A woman recounts her spontaneous decision to become a jeweler and the perils of the profession.
Debut author Rubin found herself grateful for an enviable life as a “homemaker” with two beautiful children and a loving, successful husband. But she was still nagged by the feeling that she wasn’t entirely fulfilled: “So once again I found myself aching inside for something I could not define. Time on my hands was anathema to me. It was the age-old story of the overeducated housewife.” But then an opportunity serendipitously presented itself while she was on vacation in Mexico City. She met a jeweler, Mr. Roth, unhappy with his sales agent in Los Angeles, and the author convinced him to let her take over the role. Without a single college course in business or any training as a gemologist, she turned a part-time hobby into a thriving business, finally opening a showroom and then expanding it. Especially given her initial lack of experience, she encountered a breathtaking amount of skullduggery—it is astounding how many times, in one way or another, she was fleeced. Much of the book is devoted to a protracted legal battle Rubin waged against two former partners who she claims displayed “questionable ethics” that ultimately turned out to be “outright fraud.” Like the memoir as a whole, this remembrance is by turns rivetingly dramatic and achingly detailed. The author writes in engagingly informal prose, and while this story is an “age-old” one, her take is an uncommonly exciting and informative iteration. But Rubin shows a penchant for melodramatic hyperbole. More than once, she suggests her life may have been endangered by her legal contest with her ex-partners, yet there’s no evidence provided that was ever the case and it seems extremely implausible. In addition, while her accomplishments are undoubtedly impressive, calling herself a “rebel who tried to exceed the limits of normal boundaries” is surely an exaggeration. Nevertheless, this is an edifying peek into the sometimes-shady jewelry world, and should be compelling to those with an interest in that industry.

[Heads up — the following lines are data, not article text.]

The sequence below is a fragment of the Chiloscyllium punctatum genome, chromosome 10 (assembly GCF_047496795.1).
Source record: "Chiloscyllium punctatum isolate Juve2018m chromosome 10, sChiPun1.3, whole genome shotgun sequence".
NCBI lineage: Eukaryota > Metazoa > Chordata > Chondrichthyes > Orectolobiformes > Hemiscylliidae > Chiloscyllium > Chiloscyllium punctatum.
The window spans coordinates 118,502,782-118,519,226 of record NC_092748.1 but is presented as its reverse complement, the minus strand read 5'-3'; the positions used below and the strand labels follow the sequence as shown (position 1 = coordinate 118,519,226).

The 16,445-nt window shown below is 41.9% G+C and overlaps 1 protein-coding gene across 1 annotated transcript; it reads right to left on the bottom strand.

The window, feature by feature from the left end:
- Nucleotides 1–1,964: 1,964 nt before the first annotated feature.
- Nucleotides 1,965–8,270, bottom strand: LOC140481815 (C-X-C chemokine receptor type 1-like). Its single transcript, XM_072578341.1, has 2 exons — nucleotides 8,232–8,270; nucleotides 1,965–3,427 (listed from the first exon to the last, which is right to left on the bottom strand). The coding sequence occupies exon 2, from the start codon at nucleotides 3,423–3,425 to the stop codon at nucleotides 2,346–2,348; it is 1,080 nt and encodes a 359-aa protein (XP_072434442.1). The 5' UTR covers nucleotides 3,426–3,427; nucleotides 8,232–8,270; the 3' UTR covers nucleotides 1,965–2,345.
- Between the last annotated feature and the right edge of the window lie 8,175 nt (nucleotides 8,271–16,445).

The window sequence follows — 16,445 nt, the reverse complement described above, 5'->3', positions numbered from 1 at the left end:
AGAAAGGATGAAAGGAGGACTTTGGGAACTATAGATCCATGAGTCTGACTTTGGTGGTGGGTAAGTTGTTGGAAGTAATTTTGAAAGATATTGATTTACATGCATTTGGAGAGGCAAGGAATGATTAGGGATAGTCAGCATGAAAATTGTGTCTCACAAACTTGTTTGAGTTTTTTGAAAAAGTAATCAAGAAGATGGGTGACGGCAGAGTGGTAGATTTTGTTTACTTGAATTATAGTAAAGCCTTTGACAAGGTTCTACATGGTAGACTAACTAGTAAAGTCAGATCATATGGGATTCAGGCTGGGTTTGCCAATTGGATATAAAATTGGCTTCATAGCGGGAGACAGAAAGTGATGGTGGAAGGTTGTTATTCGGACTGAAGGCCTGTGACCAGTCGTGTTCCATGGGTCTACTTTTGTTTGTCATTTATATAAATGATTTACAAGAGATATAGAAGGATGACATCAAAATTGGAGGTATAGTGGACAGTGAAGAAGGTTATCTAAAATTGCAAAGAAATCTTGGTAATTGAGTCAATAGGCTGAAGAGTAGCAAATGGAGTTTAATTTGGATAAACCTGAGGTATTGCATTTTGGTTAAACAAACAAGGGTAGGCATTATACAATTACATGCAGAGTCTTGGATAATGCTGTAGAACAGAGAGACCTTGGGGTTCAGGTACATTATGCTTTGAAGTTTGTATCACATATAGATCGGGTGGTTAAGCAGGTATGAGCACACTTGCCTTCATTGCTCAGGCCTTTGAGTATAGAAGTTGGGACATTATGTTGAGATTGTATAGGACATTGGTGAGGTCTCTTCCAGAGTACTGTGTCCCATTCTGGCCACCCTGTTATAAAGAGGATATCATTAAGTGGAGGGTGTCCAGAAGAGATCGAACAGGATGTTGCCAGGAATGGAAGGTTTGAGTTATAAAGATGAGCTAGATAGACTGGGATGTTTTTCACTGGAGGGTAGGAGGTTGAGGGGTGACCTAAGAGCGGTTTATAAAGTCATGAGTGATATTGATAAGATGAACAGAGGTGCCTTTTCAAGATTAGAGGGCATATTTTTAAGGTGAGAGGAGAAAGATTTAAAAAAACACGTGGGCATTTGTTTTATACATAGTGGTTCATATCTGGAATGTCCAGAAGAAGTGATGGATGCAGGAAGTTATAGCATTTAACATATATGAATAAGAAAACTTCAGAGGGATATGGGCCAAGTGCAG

While it occasionally overwhelms readers with granular details, this memoir delivers a lucid exposé of the jewelry industry.